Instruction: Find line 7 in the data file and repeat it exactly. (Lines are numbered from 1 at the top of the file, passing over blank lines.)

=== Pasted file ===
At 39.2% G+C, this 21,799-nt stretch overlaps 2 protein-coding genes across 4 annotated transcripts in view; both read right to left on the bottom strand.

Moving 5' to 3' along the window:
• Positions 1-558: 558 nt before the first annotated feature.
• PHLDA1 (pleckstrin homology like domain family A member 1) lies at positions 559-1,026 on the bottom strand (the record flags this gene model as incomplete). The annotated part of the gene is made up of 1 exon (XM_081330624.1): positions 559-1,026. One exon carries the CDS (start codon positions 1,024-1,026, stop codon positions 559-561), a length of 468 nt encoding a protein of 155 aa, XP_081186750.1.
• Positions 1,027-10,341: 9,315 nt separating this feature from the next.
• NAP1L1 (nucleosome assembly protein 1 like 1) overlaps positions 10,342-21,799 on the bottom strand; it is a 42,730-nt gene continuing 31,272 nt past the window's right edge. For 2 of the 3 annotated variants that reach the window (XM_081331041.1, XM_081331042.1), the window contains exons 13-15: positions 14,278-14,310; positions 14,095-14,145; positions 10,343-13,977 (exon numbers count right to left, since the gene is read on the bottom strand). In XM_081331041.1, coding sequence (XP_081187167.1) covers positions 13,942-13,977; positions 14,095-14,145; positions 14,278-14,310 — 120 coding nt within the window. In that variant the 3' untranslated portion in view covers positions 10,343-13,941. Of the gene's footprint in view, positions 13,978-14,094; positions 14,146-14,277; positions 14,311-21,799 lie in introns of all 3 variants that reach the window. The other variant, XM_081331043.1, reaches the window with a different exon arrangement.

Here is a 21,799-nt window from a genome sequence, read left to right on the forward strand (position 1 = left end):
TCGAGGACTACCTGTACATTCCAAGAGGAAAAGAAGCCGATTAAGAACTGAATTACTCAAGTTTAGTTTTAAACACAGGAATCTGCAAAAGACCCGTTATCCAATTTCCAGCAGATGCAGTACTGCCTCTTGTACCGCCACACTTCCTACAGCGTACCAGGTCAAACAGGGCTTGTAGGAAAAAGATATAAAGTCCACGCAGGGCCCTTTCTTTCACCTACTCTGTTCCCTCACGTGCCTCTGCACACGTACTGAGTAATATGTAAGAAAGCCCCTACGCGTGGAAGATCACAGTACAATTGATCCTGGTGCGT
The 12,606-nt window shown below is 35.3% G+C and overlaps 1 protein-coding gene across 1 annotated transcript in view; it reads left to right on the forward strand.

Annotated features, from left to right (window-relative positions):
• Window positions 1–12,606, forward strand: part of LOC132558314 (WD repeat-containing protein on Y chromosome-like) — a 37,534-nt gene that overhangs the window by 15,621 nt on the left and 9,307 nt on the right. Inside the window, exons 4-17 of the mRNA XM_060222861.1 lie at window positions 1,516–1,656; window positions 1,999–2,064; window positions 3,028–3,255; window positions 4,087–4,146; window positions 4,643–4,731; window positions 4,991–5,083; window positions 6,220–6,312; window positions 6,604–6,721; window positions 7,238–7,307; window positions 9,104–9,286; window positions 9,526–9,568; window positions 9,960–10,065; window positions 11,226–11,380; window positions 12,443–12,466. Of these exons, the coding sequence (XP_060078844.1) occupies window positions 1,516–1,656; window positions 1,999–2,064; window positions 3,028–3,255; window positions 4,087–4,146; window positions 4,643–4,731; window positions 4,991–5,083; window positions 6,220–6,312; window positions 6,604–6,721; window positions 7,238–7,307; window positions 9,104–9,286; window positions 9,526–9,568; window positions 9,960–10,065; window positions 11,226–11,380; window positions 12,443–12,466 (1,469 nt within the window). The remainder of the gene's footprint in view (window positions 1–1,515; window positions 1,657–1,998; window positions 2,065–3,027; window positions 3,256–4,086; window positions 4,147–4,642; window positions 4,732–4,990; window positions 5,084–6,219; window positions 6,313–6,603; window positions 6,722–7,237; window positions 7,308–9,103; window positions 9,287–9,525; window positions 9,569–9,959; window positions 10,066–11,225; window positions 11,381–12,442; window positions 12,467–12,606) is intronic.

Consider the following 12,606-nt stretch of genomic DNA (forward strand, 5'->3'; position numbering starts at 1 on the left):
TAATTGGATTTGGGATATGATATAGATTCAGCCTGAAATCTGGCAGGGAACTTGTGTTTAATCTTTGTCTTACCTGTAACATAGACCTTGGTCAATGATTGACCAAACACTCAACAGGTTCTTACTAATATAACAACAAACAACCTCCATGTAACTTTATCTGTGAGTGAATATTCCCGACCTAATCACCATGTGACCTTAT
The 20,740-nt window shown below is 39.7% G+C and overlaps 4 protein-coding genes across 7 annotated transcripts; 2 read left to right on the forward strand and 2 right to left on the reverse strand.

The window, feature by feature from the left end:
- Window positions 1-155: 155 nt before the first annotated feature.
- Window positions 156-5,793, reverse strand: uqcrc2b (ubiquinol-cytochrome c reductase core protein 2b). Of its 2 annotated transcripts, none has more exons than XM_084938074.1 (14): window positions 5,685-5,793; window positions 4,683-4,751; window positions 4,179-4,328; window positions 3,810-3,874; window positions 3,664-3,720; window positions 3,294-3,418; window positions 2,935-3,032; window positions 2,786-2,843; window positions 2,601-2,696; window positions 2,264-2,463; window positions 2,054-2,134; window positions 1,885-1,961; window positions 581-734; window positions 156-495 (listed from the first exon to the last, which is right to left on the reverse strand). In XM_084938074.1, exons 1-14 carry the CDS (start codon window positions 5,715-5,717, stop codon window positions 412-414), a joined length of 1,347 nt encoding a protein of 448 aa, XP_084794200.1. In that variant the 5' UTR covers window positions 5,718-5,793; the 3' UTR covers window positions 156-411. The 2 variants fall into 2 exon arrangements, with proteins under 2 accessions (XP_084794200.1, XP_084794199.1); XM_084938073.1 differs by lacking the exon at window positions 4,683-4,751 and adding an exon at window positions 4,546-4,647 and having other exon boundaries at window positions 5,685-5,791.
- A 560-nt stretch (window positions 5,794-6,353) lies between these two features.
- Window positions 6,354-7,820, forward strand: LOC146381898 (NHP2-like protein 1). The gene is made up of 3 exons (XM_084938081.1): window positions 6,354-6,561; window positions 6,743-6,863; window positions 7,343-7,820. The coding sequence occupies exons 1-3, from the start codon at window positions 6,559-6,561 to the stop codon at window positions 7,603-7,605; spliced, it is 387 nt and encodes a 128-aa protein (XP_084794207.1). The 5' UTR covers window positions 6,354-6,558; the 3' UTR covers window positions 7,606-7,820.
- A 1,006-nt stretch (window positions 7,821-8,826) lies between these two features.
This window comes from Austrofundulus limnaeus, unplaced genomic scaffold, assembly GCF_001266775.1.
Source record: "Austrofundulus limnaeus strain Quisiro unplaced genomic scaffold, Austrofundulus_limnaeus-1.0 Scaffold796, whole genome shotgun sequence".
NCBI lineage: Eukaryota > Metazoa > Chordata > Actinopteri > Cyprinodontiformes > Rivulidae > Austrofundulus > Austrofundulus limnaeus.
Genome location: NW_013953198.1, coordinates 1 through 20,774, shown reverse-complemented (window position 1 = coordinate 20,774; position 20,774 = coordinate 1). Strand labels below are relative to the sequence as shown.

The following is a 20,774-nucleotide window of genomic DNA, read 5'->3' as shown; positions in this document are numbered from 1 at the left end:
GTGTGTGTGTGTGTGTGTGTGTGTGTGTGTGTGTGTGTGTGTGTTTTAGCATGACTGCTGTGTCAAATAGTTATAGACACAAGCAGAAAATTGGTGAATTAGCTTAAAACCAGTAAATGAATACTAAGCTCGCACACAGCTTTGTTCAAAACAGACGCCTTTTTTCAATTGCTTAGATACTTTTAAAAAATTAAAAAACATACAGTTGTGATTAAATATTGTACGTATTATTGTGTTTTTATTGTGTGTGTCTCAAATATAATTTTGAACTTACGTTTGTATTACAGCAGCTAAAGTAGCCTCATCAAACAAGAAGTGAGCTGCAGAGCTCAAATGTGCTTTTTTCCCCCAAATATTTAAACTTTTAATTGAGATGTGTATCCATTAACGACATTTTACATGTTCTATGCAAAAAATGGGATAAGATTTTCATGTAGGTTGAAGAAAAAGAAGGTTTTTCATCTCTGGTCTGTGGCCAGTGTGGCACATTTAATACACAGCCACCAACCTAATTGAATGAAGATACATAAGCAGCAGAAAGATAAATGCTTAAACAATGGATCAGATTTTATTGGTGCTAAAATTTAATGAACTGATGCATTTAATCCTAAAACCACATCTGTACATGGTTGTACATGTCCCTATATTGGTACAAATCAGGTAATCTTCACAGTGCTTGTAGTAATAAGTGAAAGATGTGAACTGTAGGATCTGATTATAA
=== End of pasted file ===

Here is a 21,799-nt window from a genome sequence, read left to right on the forward strand (position 1 = left end):